Everyone is born with a leadership gene – but not everyone’s leadership gene carries the same degree of leadership potential. Each of us has limits; God designed us with boundaries. As much as we love the posters that tell us we can become whatever we can dream – the reality is that most of us will never throw a baseball 90 miles an hour, perform a cello solo at Carnegie Hall, or become the president of the United States. Nobel aspirations don’t necessarily mean that we will succeed in all our endeavors. But we can all improve in many areas and be better tomorrow than we are today. With hard work, training and persistence we can throw a little faster, play the cello a little better and maybe be elected to the board of our church.
Our limits do not stop us, they merely redirect us into realistic areas of contribution and fulfillment. We need to ask ourselves – what are my areas of giftedness? And, what can I do to use my talents most effectively?
Some of our limits are fixed and others can be changed. I’m six feet four inches tall. I’ve been that way a long time. Until my skeletal structure gives way, I’m pretty much set with my height. But my weight is a different matter, I have a measure of control over how much I weigh. We all have height and weight issues – things that won’t change much and things that are influenced by our choices.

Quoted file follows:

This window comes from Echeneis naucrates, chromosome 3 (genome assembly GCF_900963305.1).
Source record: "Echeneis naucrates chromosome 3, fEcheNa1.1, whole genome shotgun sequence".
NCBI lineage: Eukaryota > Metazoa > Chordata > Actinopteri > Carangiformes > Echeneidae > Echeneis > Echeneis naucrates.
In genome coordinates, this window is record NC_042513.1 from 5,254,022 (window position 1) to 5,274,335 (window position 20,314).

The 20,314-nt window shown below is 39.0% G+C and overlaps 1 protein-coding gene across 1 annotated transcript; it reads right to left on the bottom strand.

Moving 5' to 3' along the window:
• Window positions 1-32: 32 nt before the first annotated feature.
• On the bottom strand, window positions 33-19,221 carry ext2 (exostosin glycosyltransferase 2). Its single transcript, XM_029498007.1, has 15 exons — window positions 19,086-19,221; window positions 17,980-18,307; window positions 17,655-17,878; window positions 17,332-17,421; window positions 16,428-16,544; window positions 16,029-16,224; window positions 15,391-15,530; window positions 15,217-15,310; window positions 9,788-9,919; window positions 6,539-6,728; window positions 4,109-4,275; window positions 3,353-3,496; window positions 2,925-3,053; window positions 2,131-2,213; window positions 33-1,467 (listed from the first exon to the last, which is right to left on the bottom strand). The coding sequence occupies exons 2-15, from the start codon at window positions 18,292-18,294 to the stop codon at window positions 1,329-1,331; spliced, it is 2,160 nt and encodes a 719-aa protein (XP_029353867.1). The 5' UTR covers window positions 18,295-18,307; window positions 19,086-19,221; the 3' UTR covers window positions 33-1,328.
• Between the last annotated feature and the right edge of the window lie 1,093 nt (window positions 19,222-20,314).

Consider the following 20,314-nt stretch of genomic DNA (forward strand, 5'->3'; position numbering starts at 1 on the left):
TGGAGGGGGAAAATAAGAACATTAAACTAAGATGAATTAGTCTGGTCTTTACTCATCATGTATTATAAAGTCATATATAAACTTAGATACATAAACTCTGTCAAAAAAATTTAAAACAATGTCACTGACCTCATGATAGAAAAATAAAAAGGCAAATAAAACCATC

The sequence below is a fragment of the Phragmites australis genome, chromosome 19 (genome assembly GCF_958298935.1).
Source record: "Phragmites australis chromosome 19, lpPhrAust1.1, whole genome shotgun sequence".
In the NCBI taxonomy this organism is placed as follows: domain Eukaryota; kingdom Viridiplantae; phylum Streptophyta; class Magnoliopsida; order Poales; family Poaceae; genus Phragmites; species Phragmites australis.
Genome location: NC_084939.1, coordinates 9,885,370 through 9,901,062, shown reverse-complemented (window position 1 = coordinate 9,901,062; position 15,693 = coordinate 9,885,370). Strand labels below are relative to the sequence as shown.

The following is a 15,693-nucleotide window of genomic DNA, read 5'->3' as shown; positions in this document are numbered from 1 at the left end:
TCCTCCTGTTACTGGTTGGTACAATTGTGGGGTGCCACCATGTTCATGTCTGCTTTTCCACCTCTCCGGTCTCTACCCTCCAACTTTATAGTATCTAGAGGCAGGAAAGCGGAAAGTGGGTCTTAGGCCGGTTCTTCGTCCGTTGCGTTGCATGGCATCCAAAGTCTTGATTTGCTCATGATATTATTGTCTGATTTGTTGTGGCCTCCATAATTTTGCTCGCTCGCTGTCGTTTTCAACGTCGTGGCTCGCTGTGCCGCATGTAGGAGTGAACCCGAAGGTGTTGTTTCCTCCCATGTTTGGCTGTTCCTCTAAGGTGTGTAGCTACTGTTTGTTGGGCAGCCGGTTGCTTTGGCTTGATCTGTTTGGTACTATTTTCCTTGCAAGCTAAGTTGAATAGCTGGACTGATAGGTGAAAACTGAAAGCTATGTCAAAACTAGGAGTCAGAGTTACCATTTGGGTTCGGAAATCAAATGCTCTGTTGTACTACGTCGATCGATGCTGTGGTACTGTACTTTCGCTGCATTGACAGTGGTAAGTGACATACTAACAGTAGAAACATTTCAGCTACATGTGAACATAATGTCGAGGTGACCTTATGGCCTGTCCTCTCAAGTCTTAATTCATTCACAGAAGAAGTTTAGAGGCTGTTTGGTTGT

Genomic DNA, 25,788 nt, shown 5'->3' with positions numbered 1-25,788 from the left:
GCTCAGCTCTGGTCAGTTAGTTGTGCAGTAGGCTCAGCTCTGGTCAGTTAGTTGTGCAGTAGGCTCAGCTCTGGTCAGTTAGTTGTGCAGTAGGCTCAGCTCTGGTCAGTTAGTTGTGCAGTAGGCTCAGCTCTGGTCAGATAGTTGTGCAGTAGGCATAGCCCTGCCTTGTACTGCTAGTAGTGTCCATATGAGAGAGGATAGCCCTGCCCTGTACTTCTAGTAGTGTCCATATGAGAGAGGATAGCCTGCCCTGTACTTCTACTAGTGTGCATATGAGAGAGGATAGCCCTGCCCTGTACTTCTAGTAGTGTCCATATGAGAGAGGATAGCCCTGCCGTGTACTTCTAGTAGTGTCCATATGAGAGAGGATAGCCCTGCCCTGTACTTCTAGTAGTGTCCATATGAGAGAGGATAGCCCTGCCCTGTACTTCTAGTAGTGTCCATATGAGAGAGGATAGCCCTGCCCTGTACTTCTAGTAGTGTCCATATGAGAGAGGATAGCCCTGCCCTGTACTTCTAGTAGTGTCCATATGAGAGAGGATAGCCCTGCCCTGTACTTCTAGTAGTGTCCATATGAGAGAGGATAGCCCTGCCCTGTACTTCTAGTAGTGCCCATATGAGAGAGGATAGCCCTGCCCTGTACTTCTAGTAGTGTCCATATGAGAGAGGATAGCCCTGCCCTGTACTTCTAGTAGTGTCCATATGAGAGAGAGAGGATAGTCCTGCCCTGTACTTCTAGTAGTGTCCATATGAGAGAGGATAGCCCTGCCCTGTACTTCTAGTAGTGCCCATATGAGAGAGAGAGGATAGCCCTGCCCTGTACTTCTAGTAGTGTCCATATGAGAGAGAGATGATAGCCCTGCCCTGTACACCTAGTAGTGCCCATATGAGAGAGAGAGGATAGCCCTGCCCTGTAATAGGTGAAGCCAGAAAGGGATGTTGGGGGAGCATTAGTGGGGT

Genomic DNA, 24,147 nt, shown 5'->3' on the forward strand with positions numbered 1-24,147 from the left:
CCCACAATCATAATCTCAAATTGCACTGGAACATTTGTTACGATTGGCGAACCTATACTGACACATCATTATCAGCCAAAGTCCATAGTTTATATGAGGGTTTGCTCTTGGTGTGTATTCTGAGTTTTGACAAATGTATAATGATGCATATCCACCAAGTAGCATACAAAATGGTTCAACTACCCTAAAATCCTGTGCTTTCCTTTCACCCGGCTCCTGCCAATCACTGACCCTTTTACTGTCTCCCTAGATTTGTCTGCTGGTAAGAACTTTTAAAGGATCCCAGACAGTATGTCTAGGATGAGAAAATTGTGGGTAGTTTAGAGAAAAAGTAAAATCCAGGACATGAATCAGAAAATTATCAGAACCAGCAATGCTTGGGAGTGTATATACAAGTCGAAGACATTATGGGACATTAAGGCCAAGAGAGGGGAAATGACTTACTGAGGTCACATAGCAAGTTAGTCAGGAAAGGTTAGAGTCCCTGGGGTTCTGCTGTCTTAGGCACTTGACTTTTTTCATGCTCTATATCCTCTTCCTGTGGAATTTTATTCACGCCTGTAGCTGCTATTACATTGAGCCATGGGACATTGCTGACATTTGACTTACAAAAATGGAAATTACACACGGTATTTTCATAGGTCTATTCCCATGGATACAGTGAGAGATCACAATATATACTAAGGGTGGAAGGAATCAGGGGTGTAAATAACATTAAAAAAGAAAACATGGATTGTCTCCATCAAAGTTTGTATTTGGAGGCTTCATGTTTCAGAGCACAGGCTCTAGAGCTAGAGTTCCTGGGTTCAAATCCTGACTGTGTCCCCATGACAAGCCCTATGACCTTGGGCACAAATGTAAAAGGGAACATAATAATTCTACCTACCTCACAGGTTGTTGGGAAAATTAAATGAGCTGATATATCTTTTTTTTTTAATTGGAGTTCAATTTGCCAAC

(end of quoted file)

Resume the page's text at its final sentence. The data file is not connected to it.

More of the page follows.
Our IQs may be unchangeable limiting factors in our lives, but most of us can read, listen, reflect and learn more and more. The size of our intellectual bucket may be unchanging, but most of us have never come close to topping off our mental capacities. We need to fill the bucket we have as full as possible. A full one-gallon bucket is more significant that an empty 10-gallon bucket.
We all have personality tendencies that emerge early in our lives, some are naturally more outgoing and others more reserved. But introverts can learn to engage life in an uncomfortable, noisy, crowded room and extroverts can learn to slow down, sit quietly and have non-verbalized thoughts.
Energy levels, creativity, social styles, and a host of other variables impact our lives and influence our leadership capacity. We need to accept the things that are set and develop the many areas of our lives where we can grow.
Leaders stretch every possible area of life to expand their effectiveness. Mentors, books, conferences, introspection, education (formal and informal), travel, responsibility, jogging, eating well, hobbies, spiritual disciplines and a host of other influences help us grow or allow us to atrophy. A leader engages the opportunities that challenge him or her to greater leadership growth.
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